An Anthropologist’s Paradise 

At the beginning of November, I traveled to northeast India to attend a faculty enrichment program called “Better Christian Teachers: An Enrichment Program for College Teachers.” It was sponsored by the International Association for the Promotion of Christian Higher Education (IAPCHE) and the Student Christian Movement of India (SCMI).

Tokyo to New Delhi (9 hrs), New Delhi to Guwahati (2 hrs)

I felt like I had traveled far from my home in Inzai City . . . until I met two Indian Mennonite professors who had taken a 6-hour bus ride, a 44-hour train ride, and a 3-hour taxi ride from south India to be at the conference.

Ask ahead which side looks out over the Himalayas, and take along a map so you can pick out Mt. Everest

India’s northeastern states feel somewhat removed from the “mainland.” That’s not just my impression. Some of the southern and northern Indians with me said they felt like they were in a foreign country. They stood out among the “tribal” peoples of the northeast (though I stood out more), and some of them had obvious difficulties communicating with the locals (though I had more).

India’s northeastern states border Bangladesh, Myanmar (Burma), Bhutan, Tibet, and China

Northeast India is a fascinating place. I could only visit two of the seven sister states: Assam and Meghalaya. But I feel drawn back to also visit Manipur, Mizoram, Nagaland, Tripura, and Arunachal Pradesh (Arunachal Pradesh is making headlines this week because of the Dalai Lama’s visit). The biggest draw for me to any place is usually the people. All of my current Indian students in Japan are from India’s northeast (mostly from Manipur), and on this trip I met more interesting people from most of the northeastern states, as well as other parts of India.

One of the trip’s highlights was a visit to the Don Bosco Center for Indigenous Cultures in Shillong. With 17 galleries spread over 7 floors, it far exceeded my expectations and gave a thorough introduction to the northeast, which the center describes as “an anthropologist’s paradise.” I think that’s probably a fair description.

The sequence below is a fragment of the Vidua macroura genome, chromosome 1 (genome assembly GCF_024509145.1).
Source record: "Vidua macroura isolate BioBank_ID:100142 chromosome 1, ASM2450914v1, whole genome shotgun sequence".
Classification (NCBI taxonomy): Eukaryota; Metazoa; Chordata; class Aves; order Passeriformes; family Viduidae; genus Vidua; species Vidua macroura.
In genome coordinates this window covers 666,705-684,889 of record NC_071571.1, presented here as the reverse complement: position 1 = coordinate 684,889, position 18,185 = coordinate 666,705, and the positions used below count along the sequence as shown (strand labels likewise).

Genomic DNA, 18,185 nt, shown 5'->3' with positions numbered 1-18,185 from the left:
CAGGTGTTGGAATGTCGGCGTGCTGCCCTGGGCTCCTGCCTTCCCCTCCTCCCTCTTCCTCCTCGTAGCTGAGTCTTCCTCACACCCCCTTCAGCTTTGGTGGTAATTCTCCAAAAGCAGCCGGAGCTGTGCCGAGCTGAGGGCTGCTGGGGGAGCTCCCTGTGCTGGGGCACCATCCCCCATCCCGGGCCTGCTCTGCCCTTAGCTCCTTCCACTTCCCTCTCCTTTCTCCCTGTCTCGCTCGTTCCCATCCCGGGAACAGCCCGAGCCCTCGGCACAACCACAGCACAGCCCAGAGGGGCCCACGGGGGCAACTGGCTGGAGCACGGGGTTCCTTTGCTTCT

The road from Shillong to Jowai

I’m the sort that comes away from a family event or outing with dozens of pictures. I knew that if I took my camera, I would view far too much through a tiny screen. So I decided to leave my camera at home. I don’t regret my decision because I brought back lots of vivid images. Still, I would like to share some of them, so here are a few tweet-size “pictures” from my trip.

Imagine with me…

…an Indian nun toting Rick Warren’s “A Purpose Driven Life” (at a prayer center in Meghalaya)

…200 female students facing me at left, 100 male students facing me at right (at a college chapel)

…an almost prayerful silence after my failed attempt to open with an “American joke” (at same chapel)

…dusk over the city of Shillong (from Shillong Peak, 2000 meters above sea level)

…two small children scavenging for discarded fruit that’s still somehow edible (Shillong’s Police Bazaar)

…4 young women from Tripura dancing on jars with flaming candles on their heads

…driving on the road to Shillong that would make a NASCAR driver squeal in fear

…my look of gratitude when a storekeeper gave me a discount though I’d offered to pay the tag price

…sunset over the Himalayas (from my airplane window)

The last rays of sunlight on Mount Everest (not from my airplane window)

“Hinna gam ah hin Lalpa phatna mu kinem lo leng chu basam ta’ng ka.”  (Psalm 27:13 from the Vaiphei Bible; with thanks to N.V., one of my students)